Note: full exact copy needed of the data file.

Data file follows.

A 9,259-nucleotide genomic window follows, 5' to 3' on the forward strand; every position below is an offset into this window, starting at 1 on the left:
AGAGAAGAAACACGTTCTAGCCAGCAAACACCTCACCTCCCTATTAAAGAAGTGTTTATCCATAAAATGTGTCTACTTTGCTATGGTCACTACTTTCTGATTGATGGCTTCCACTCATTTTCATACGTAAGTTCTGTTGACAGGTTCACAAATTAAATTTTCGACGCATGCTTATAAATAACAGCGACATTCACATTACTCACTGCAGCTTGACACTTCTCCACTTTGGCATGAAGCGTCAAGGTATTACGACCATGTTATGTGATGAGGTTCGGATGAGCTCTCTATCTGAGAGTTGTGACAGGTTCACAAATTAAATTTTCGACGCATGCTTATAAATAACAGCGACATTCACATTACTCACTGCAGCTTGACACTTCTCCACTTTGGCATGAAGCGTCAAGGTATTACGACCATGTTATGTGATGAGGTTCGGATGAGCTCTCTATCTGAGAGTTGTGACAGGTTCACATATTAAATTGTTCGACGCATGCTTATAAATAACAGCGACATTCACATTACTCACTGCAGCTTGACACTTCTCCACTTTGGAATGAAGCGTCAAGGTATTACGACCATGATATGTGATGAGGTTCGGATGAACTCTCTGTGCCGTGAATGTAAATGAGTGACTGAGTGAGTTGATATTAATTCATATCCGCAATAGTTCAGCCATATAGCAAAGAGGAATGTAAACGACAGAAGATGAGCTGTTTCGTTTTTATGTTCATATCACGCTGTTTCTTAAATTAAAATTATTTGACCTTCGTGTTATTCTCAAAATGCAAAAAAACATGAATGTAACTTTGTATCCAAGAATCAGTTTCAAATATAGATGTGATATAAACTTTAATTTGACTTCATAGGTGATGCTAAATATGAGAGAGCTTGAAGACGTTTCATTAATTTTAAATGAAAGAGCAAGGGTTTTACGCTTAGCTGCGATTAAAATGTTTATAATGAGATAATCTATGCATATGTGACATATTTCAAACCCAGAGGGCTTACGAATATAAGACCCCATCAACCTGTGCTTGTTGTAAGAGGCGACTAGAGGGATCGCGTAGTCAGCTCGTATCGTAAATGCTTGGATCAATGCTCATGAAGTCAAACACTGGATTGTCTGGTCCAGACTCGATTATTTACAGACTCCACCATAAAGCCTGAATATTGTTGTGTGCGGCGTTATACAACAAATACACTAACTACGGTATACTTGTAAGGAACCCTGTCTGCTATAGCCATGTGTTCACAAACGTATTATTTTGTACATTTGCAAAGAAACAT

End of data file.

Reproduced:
A 9,259-nucleotide genomic window follows, 5' to 3' on the forward strand; every position below is an offset into this window, starting at 1 on the left:
AGAGAAGAAACACGTTCTAGCCAGCAAACACCTCACCTCCCTATTAAAGAAGTGTTTATCCATAAAATGTGTCTACTTTGCTATGGTCACTACTTTCTGATTGATGGCTTCCACTCATTTTCATACGTAAGTTCTGTTGACAGGTTCACAAATTAAATTTTCGACGCATGCTTATAAATAACAGCGACATTCACATTACTCACTGCAGCTTGACACTTCTCCACTTTGGCATGAAGCGTCAAGGTATTACGACCATGTTATGTGATGAGGTTCGGATGAGCTCTCTATCTGAGAGTTGTGACAGGTTCACAAATTAAATTTTCGACGCATGCTTATAAATAACAGCGACATTCACATTACTCACTGCAGCTTGACACTTCTCCACTTTGGCATGAAGCGTCAAGGTATTACGACCATGTTATGTGATGAGGTTCGGATGAGCTCTCTATCTGAGAGTTGTGACAGGTTCACATATTAAATTGTTCGACGCATGCTTATAAATAACAGCGACATTCACATTACTCACTGCAGCTTGACACTTCTCCACTTTGGAATGAAGCGTCAAGGTATTACGACCATGATATGTGATGAGGTTCGGATGAACTCTCTGTGCCGTGAATGTAAATGAGTGACTGAGTGAGTTGATATTAATTCATATCCGCAATAGTTCAGCCATATAGCAAAGAGGAATGTAAACGACAGAAGATGAGCTGTTTCGTTTTTATGTTCATATCACGCTGTTTCTTAAATTAAAATTATTTGACCTTCGTGTTATTCTCAAAATGCAAAAAAACATGAATGTAACTTTGTATCCAAGAATCAGTTTCAAATATAGATGTGATATAAACTTTAATTTGACTTCATAGGTGATGCTAAATATGAGAGAGCTTGAAGACGTTTCATTAATTTTAAATGAAAGAGCAAGGGTTTTACGCTTAGCTGCGATTAAAATGTTTATAATGAGATAATCTATGCATATGTGACATATTTCAAACCCAGAGGGCTTACGAATATAAGACCCCATCAACCTGTGCTTGTTGTAAGAGGCGACTAGAGGGATCGCGTAGTCAGCTCGTATCGTAAATGCTTGGATCAATGCTCATGAAGTCAAACACTGGATTGTCTGGTCCAGACTCGATTATTTACAGACTCCACCATAAAGCCTGAATATTGTTGTGTGCGGCGTTATACAACAAATACACTAACTACGGTATACTTGTAAGGAACCCTGTCTGCTATAGCCATGTGTTCACAAACGTATTATTTTGTACATTTGCAAAGAAACAT